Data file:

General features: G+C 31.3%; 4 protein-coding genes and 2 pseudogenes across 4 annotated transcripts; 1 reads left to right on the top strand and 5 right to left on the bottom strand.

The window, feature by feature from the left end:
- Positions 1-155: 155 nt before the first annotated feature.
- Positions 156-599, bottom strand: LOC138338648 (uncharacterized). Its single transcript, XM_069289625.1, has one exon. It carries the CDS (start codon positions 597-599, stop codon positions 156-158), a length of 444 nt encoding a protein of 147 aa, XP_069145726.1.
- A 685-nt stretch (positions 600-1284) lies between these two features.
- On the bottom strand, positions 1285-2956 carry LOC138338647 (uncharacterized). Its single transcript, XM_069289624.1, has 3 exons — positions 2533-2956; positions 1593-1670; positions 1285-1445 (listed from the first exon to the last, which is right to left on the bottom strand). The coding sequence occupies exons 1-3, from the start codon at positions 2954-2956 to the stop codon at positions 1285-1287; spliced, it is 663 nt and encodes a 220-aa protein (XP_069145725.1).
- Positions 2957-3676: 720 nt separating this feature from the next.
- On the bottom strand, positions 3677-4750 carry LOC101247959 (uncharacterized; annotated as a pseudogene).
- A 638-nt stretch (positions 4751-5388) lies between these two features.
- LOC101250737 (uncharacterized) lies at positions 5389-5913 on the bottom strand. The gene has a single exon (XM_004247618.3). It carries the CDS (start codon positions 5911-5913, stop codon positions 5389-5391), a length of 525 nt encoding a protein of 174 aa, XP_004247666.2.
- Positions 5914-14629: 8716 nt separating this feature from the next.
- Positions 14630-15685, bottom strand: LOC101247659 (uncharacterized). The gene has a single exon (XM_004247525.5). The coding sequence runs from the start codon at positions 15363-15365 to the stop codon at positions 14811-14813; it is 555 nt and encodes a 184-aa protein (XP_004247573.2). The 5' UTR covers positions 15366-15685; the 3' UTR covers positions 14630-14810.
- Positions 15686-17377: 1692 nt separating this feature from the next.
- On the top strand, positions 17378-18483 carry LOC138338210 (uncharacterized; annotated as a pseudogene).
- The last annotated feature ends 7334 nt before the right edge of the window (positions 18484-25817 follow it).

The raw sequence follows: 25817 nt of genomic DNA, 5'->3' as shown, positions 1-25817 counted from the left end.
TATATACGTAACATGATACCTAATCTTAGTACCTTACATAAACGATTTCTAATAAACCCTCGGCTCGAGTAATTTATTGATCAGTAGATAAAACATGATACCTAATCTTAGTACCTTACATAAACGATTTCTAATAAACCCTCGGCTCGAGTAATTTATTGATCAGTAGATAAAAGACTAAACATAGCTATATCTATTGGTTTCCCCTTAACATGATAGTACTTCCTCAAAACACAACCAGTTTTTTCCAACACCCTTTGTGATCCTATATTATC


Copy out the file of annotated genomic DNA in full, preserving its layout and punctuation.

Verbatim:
General features: G+C 31.3%; 4 protein-coding genes and 2 pseudogenes across 4 annotated transcripts; 1 reads left to right on the top strand and 5 right to left on the bottom strand.

The window, feature by feature from the left end:
- Positions 1-155: 155 nt before the first annotated feature.
- Positions 156-599, bottom strand: LOC138338648 (uncharacterized). Its single transcript, XM_069289625.1, has one exon. It carries the CDS (start codon positions 597-599, stop codon positions 156-158), a length of 444 nt encoding a protein of 147 aa, XP_069145726.1.
- A 685-nt stretch (positions 600-1284) lies between these two features.
- On the bottom strand, positions 1285-2956 carry LOC138338647 (uncharacterized). Its single transcript, XM_069289624.1, has 3 exons — positions 2533-2956; positions 1593-1670; positions 1285-1445 (listed from the first exon to the last, which is right to left on the bottom strand). The coding sequence occupies exons 1-3, from the start codon at positions 2954-2956 to the stop codon at positions 1285-1287; spliced, it is 663 nt and encodes a 220-aa protein (XP_069145725.1).
- Positions 2957-3676: 720 nt separating this feature from the next.
- On the bottom strand, positions 3677-4750 carry LOC101247959 (uncharacterized; annotated as a pseudogene).
- A 638-nt stretch (positions 4751-5388) lies between these two features.
- LOC101250737 (uncharacterized) lies at positions 5389-5913 on the bottom strand. The gene has a single exon (XM_004247618.3). It carries the CDS (start codon positions 5911-5913, stop codon positions 5389-5391), a length of 525 nt encoding a protein of 174 aa, XP_004247666.2.
- Positions 5914-14629: 8716 nt separating this feature from the next.
- Positions 14630-15685, bottom strand: LOC101247659 (uncharacterized). The gene has a single exon (XM_004247525.5). The coding sequence runs from the start codon at positions 15363-15365 to the stop codon at positions 14811-14813; it is 555 nt and encodes a 184-aa protein (XP_004247573.2). The 5' UTR covers positions 15366-15685; the 3' UTR covers positions 14630-14810.
- Positions 15686-17377: 1692 nt separating this feature from the next.
- On the top strand, positions 17378-18483 carry LOC138338210 (uncharacterized; annotated as a pseudogene).
- The last annotated feature ends 7334 nt before the right edge of the window (positions 18484-25817 follow it).

The raw sequence follows: 25817 nt of genomic DNA, 5'->3' as shown, positions 1-25817 counted from the left end.
TATATACGTAACATGATACCTAATCTTAGTACCTTACATAAACGATTTCTAATAAACCCTCGGCTCGAGTAATTTATTGATCAGTAGATAAAACATGATACCTAATCTTAGTACCTTACATAAACGATTTCTAATAAACCCTCGGCTCGAGTAATTTATTGATCAGTAGATAAAAGACTAAACATAGCTATATCTATTGGTTTCCCCTTAACATGATAGTACTTCCTCAAAACACAACCAGTTTTTTCCAACACCCTTTGTGATCCTATATTATC